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A terrorist with a camera
Slarek | 23 July 2012

Have you ever been seen as a threat to national security? I'm sure I and my friends were back in my CND protest days, but it never went any further than having our number plates recorded by shady looking cops who hung around outside anti-nuclear meetings (I had a cycle – good luck doing a background check on that). But last week I got a small flavour of just what it's like to be thought of as a threat by people with the power to act on it with force when I joined that small but elite list of people who have been physically dealt with by the unit charged with protecting the Olympic torch. This wasn't due, I should point out, to any evil intent on my part. So how, you might wonder, could I place myself in a position that could prompt such a response, given the publicity surrounding the torch and its green-clothed guardians? Well in my case it was down to an unfortunate combination of casual disinterest, lack of preparation, and the foolhardiness that sometimes comes with carrying a camera.

A little explanation. Some time ago it was announced that the Olympic torch was being carried through our town and past my place of work. I couldn't have cared less. You'll have to look long and hard to find someone less interested in the Olympics than me. I have, after all, no interest in sport of any description and have an inbuilt aversion to nationalistic brouhaha. None of which is a problem, as all I have to do is steer clear of the whole thing. But photography is part of my day job, and it was decided by those I work for that I should be sent out with my camera on two connected assignments, the first to photograph the torch as it passed the workplace, then to record another torchbearer some miles away who was connected to our establishment. In previous years this would have been handled by another member of staff, one who would have relished this assignment and probably taken better pictures. But government education cutbacks have reduced our section staff from three to down to just one. So the job fell to me. Great.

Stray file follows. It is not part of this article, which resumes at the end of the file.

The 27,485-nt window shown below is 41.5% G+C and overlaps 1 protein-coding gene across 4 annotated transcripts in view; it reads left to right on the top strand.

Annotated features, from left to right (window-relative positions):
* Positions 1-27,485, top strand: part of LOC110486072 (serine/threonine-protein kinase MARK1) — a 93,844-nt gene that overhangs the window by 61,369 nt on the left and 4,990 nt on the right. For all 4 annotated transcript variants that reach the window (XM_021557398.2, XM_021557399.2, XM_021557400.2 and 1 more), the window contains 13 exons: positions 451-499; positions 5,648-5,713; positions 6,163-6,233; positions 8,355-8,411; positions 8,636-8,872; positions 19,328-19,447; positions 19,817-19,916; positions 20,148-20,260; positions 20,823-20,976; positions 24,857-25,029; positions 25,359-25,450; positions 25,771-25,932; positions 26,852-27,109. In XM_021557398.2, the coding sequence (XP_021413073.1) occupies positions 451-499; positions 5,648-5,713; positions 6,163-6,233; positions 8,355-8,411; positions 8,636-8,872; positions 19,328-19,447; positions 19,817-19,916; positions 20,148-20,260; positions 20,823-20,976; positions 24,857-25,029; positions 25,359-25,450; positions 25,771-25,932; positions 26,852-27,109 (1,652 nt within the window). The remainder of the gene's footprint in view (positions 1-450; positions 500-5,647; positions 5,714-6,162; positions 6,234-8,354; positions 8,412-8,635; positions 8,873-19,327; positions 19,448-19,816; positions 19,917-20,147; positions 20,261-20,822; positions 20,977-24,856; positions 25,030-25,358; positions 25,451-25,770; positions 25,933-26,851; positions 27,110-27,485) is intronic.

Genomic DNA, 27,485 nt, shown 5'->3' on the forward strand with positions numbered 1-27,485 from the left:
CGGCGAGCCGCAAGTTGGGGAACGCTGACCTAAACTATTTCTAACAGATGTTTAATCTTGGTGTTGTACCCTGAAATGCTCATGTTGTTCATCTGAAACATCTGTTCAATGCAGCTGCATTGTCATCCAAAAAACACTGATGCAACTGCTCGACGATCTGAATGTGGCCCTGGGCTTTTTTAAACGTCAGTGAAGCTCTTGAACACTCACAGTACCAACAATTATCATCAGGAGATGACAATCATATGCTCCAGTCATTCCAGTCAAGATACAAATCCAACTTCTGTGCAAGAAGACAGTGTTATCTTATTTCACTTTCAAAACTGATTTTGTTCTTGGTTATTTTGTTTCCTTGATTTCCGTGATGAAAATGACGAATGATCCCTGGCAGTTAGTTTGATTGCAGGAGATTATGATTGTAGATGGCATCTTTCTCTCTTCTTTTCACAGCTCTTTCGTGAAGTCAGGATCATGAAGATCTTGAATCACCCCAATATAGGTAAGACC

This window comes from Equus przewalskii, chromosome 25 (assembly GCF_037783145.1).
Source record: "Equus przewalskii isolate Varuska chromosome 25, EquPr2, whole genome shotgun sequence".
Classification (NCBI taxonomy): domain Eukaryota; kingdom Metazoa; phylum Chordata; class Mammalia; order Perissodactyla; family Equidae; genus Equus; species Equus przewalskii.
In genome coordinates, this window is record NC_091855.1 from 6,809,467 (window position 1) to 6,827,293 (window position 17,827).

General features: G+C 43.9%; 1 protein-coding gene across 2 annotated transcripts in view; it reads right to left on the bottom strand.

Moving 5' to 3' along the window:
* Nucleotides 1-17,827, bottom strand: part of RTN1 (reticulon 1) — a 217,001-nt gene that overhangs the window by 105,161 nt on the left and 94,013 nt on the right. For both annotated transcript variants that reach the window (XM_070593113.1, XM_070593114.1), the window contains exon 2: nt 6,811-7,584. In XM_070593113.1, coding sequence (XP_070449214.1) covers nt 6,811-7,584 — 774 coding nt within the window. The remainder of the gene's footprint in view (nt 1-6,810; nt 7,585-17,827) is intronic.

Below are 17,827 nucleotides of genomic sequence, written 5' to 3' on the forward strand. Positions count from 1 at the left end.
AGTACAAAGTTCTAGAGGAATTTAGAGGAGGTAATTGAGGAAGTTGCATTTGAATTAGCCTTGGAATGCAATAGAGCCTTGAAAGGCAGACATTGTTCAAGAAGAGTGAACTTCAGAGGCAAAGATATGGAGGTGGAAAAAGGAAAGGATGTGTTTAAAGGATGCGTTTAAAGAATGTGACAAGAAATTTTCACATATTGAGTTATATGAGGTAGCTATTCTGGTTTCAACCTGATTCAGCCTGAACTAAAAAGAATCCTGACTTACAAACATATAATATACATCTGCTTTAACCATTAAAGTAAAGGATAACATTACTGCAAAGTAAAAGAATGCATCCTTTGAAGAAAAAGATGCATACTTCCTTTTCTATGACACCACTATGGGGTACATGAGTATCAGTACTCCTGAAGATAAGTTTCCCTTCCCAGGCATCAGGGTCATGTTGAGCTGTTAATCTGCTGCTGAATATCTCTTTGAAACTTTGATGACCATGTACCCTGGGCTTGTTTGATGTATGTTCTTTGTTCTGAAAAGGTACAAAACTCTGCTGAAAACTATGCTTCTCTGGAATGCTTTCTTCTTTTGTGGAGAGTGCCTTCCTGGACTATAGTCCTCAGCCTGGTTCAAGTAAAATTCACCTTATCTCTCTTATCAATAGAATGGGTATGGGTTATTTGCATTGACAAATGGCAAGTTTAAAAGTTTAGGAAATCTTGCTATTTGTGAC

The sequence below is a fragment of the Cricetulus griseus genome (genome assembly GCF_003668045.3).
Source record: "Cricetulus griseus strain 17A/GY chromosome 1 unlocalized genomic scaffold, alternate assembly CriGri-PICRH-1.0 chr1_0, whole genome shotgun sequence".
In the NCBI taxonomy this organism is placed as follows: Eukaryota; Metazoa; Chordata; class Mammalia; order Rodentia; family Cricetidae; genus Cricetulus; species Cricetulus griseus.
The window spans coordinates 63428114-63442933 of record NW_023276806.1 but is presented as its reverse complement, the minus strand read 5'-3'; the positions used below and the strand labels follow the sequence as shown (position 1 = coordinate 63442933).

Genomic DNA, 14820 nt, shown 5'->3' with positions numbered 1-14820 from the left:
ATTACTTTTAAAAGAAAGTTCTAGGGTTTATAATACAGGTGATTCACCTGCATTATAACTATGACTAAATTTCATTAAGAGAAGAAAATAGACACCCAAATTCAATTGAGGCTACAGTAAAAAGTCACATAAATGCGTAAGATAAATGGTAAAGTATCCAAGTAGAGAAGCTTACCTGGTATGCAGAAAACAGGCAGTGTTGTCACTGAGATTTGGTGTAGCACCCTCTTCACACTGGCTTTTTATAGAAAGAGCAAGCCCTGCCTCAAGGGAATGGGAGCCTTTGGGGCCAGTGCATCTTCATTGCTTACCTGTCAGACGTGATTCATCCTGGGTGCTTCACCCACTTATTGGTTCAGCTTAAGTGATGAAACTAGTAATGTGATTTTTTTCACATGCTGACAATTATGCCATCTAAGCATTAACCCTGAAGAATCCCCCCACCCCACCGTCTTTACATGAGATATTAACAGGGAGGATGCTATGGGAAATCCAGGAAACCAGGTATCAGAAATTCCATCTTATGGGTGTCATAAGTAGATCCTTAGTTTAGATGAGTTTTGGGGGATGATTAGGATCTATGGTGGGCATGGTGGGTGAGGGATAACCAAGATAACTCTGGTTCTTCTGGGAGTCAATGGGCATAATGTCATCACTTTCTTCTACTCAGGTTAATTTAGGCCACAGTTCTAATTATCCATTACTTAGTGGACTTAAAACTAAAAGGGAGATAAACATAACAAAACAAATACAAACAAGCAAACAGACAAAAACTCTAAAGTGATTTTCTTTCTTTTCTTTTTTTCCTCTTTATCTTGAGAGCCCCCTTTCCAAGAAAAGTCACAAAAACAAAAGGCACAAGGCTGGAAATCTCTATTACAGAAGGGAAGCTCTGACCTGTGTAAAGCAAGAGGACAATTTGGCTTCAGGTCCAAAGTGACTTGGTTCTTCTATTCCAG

Now if you stood outside to watch the torch jogging past and thought it was all rather wonderful then jolly good luck to you. I've no interest whatsoever in pissing on your enjoyment. But for me it was every bit as tacky as I had expected it would be, a crass rolling commercial for Coca Cola, Samsung and Lloyds TSB, another sorry component of the overwhelming corporate bollocks that has surrounded the games from day one. I was thus not remotely interested in what I was charged to do and on the day in question wandered reluctantly out, shot a run of photos as the torch trotted past, then got on my bike and cycled to where our boy would be running.

The problem with my scatterbrain approach to everyday life is that I tend to pay scant attention to things I care little about. Stick a camera in my hand and ask me to take a picture and I'll make getting a good photo my top priority, but I won't suddenly develop an interest in what I'm shooting. I have, as they say, an attitude problem. And because I have absolutely no interest in the Olympics, I'd read nothing on it, save for a few horror stories about the amount of money being spent on Olympic brand enforcement and McDonalds buying up the exclusive rights to sell chips near the Olympic stadium. They don't even sell chips. They sell 'fries'. I thus knew precious little about the torch marathon itself beyond the fact that it was passing our way, and knew nothing at all of the posse of Met police runners that were employed to protect the flame. Can you see where this is going? In my half-aware reality daze I didn't even realise who they were when they approached with the first runner. "Ah, that's nice," I naively mused as I switched to a longer lens, "she's got a few athletes to run with her and keep her company." Even when this torchbearer stopped to pass the flame on and the green dressed runners all crouched and adopted alert poses I somehow failed to twig. To me they were like dancers who strike individual poses at the end of a routine. People were applauding. Maybe they were well known for their work on the London stage. I was solely focussed on getting my pictures so paid them no mind. And when you're not interested in something you tend to subconsciously downgrade its importance. To me this parade felt no different from the carnival that parades through town late each summer, despite the troupe of police motorcyclists that had announced its arrival.